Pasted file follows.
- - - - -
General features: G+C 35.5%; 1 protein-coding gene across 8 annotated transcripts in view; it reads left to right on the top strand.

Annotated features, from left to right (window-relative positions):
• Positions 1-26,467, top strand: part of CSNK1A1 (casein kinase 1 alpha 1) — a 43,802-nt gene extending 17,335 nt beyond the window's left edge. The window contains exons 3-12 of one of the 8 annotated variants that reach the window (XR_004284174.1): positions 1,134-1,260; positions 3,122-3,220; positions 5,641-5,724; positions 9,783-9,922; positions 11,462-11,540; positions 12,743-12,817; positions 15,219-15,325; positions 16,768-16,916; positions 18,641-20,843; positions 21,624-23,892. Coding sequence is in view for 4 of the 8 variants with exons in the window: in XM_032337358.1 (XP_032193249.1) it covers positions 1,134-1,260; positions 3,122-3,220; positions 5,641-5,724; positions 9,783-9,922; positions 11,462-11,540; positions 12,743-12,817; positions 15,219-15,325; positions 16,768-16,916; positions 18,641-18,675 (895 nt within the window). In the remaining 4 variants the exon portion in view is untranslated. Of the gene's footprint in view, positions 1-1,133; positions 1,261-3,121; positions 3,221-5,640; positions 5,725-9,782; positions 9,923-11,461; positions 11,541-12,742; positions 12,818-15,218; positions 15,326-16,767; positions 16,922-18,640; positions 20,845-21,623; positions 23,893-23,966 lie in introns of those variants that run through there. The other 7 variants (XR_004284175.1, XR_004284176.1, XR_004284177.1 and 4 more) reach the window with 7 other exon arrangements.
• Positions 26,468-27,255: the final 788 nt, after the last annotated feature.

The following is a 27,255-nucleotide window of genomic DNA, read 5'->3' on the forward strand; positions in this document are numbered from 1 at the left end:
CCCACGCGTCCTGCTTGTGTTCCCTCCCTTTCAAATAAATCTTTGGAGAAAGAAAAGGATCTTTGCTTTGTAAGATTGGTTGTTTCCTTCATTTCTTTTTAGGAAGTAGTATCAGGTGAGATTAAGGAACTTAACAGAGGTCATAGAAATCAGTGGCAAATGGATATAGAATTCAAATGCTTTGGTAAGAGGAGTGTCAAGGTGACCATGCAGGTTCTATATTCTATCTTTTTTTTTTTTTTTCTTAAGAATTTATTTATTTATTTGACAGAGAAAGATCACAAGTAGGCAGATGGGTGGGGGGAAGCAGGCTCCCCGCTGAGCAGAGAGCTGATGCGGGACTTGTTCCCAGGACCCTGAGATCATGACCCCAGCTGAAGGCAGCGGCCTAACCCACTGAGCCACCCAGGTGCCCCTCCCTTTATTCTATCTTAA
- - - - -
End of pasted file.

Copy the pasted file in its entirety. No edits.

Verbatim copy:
General features: G+C 35.5%; 1 protein-coding gene across 8 annotated transcripts in view; it reads left to right on the top strand.

Annotated features, from left to right (window-relative positions):
• Positions 1-26,467, top strand: part of CSNK1A1 (casein kinase 1 alpha 1) — a 43,802-nt gene extending 17,335 nt beyond the window's left edge. The window contains exons 3-12 of one of the 8 annotated variants that reach the window (XR_004284174.1): positions 1,134-1,260; positions 3,122-3,220; positions 5,641-5,724; positions 9,783-9,922; positions 11,462-11,540; positions 12,743-12,817; positions 15,219-15,325; positions 16,768-16,916; positions 18,641-20,843; positions 21,624-23,892. Coding sequence is in view for 4 of the 8 variants with exons in the window: in XM_032337358.1 (XP_032193249.1) it covers positions 1,134-1,260; positions 3,122-3,220; positions 5,641-5,724; positions 9,783-9,922; positions 11,462-11,540; positions 12,743-12,817; positions 15,219-15,325; positions 16,768-16,916; positions 18,641-18,675 (895 nt within the window). In the remaining 4 variants the exon portion in view is untranslated. Of the gene's footprint in view, positions 1-1,133; positions 1,261-3,121; positions 3,221-5,640; positions 5,725-9,782; positions 9,923-11,461; positions 11,541-12,742; positions 12,818-15,218; positions 15,326-16,767; positions 16,922-18,640; positions 20,845-21,623; positions 23,893-23,966 lie in introns of those variants that run through there. The other 7 variants (XR_004284175.1, XR_004284176.1, XR_004284177.1 and 4 more) reach the window with 7 other exon arrangements.
• Positions 26,468-27,255: the final 788 nt, after the last annotated feature.

The following is a 27,255-nucleotide window of genomic DNA, read 5'->3' on the forward strand; positions in this document are numbered from 1 at the left end:
CCCACGCGTCCTGCTTGTGTTCCCTCCCTTTCAAATAAATCTTTGGAGAAAGAAAAGGATCTTTGCTTTGTAAGATTGGTTGTTTCCTTCATTTCTTTTTAGGAAGTAGTATCAGGTGAGATTAAGGAACTTAACAGAGGTCATAGAAATCAGTGGCAAATGGATATAGAATTCAAATGCTTTGGTAAGAGGAGTGTCAAGGTGACCATGCAGGTTCTATATTCTATCTTTTTTTTTTTTTTTCTTAAGAATTTATTTATTTATTTGACAGAGAAAGATCACAAGTAGGCAGATGGGTGGGGGGAAGCAGGCTCCCCGCTGAGCAGAGAGCTGATGCGGGACTTGTTCCCAGGACCCTGAGATCATGACCCCAGCTGAAGGCAGCGGCCTAACCCACTGAGCCACCCAGGTGCCCCTCCCTTTATTCTATCTTAA